Childhood Predictors and Moderators of Lifetime Risk of Self-Harm in Girls with and without Attention Deficit Hyperactivity Disorder
Objective: Attention-deficit/hyperactivity disorder (ADHD)—especially the underlying symptom dimension of hyperactivity/impulsivity—is associated with self-harm, including both non-suicidal self-injury and suicidal behavior, during adolescence and young adulthood. This link is especially strong for females. Yet little is known about the developmental trajectories, or childhood predictors and moderators, of self-harm in women with and without childhood histories of ADHD.
Method: Utilizing data from the Berkeley Girls with ADHD Longitudinal Study (BGALS; N = 228), I first characterized lifetime risk of self-harm, including non-suicidal self-injury (NSSI), suicidal ideation (SI), and suicide attempts (SA), in adolescent and young adult women, comparing those with (n = 140) and without (n = 88) childhood histories of ADHD. At Wave 3 (M age = 19.6, range 17-24), self-harm was assessed via two self-reported measures; at Wave 4 (M age = 25.56, range 21-29), it was assessed via a clinician-administered structured interview. I then examined childhood predictors and moderators of lifetime risk by utilizing measures ascertained at baseline assessment in childhood (Wave 1; M age = 9.6, range 6-12). The focus was on six predictor domains of interest: early psychopathology, adverse experiences (retrospectively recalled), peer rejection, measure of overall executive functioning, negative parenting practices (especially related to fathers), and child self-esteem, each of which has been found to be (a) impaired in samples with ADHD and (b) a risk factor for self-harm.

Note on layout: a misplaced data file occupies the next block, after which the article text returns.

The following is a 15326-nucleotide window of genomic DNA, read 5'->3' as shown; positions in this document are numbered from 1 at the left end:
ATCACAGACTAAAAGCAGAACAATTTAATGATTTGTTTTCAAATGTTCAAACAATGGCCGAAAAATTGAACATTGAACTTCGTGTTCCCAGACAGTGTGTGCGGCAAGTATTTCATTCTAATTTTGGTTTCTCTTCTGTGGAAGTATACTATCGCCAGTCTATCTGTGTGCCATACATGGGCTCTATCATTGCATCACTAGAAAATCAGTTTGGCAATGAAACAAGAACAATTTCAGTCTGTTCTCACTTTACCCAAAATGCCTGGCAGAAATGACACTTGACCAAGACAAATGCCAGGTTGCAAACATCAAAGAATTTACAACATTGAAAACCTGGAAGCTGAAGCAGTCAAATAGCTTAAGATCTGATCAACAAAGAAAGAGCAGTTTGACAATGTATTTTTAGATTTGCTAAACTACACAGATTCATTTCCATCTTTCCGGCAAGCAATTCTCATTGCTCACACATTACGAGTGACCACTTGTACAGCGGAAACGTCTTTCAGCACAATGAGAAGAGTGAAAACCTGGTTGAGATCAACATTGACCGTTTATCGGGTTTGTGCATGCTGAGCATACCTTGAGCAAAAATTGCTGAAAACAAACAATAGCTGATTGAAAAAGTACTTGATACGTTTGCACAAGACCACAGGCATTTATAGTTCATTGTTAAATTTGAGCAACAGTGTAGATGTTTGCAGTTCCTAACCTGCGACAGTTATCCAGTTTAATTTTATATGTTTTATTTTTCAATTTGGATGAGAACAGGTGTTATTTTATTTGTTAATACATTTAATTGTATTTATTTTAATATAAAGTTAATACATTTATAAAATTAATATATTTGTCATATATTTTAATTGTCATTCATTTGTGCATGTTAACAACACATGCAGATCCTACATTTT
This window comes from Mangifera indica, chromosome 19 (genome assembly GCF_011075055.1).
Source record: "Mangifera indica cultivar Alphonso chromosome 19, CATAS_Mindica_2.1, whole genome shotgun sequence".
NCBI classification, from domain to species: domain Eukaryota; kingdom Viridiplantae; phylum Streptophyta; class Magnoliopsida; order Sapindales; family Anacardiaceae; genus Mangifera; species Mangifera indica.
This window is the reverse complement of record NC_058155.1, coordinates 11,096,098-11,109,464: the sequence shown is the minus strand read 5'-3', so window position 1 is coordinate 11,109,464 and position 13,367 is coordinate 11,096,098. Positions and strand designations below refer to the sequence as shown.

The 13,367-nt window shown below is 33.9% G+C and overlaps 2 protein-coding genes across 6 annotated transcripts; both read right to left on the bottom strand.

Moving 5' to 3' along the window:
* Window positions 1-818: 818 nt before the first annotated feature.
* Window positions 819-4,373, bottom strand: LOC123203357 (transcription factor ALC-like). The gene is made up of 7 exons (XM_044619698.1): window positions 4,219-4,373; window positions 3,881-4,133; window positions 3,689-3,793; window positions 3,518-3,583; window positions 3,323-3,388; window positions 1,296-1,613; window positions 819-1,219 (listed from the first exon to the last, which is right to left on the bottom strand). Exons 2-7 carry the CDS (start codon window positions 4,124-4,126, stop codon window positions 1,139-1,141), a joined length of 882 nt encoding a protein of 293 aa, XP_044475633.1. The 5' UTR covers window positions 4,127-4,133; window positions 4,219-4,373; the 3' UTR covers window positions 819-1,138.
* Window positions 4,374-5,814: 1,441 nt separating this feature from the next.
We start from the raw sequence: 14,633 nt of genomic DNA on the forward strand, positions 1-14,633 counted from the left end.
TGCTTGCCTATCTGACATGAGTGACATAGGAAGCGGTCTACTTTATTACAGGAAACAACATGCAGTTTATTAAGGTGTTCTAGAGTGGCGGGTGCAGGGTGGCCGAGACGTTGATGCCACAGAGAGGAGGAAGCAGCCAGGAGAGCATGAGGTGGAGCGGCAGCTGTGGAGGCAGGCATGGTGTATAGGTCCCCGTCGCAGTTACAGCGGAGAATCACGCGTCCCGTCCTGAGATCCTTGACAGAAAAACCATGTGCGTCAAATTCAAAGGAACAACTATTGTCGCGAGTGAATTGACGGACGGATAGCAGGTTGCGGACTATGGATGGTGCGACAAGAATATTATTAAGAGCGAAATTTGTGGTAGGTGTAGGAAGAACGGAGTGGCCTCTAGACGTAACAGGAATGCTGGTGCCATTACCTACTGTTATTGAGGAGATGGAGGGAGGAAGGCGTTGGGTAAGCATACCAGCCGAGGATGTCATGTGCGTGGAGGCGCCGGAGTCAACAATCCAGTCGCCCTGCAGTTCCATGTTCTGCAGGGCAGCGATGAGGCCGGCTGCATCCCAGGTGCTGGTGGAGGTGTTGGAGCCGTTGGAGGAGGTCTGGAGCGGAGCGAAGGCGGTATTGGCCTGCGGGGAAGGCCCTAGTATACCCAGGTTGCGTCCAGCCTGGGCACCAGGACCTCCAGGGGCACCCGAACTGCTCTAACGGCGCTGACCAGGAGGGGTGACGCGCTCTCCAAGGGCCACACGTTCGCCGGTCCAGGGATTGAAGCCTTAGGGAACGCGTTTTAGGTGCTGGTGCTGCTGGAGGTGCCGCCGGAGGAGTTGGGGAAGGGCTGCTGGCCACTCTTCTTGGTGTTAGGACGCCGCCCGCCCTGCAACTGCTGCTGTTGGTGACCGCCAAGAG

Results: First, regarding developmental trajectories, most participants with positive histories of lifetime NSSI engaged in such behaviors in adolescence (W3) yet desisted in adulthood (W4). Furthermore, nearly 60% of the girls endorsing a positive history of NSSI or SI by late adolescence were in the ADHD-C group. Interestingly, the vast majority of SA occurred during adolescence, with few new attempts during young adulthood; Attempters into the period of young adulthood (i.e., “persisters”) all emanated from the ADHD-C subgroup, revealing the importance of impulsivity for repeated SA. Second, using binary logistic regressions, I found that early externalizing symptoms, overall executive functioning, and father’s negative parenting (reported by the participant) predicted lifetime risk of NSSI, over and above sociodemographic covariates. Adverse childhood experiences and low self-esteem predicted lifetime SI; early externalizing behaviors, adverse childhood experiences, and low self-esteem predicted lifetime SA. Finally, to determine interactions between individual risk factors, I conducted receiver operator characteristics (ROC) analyses. Results revealed that parent rated externalizing symptoms predicted NSSI, qualified by internalizing symptoms and executive functioning measures, such that girls with high childhood externalizing and internalizing symptoms, plus poor executive functioning, had a lifetime NSSI history of 80%. For SI, self-esteem was a predictor, moderated by poor executive functioning, such that girls with low self-esteem and poor executive functioning had an 83% lifetime history of SI. Finally, moderate externalizing symptoms predicted lifetime history of SA and this was moderated by low childhood self-esteem.
Conclusions: Findings indicate that pathways to self-harm are multifaceted for females with ADHD. Understanding early childhood predictors and moderators of self-harm can inform both intervention strategies and help clinicians understand which domains to consider during risk assessment. Crucially, utilizing a multidimensional approach to understanding risk should be prioritized in suicide prevention efforts globally.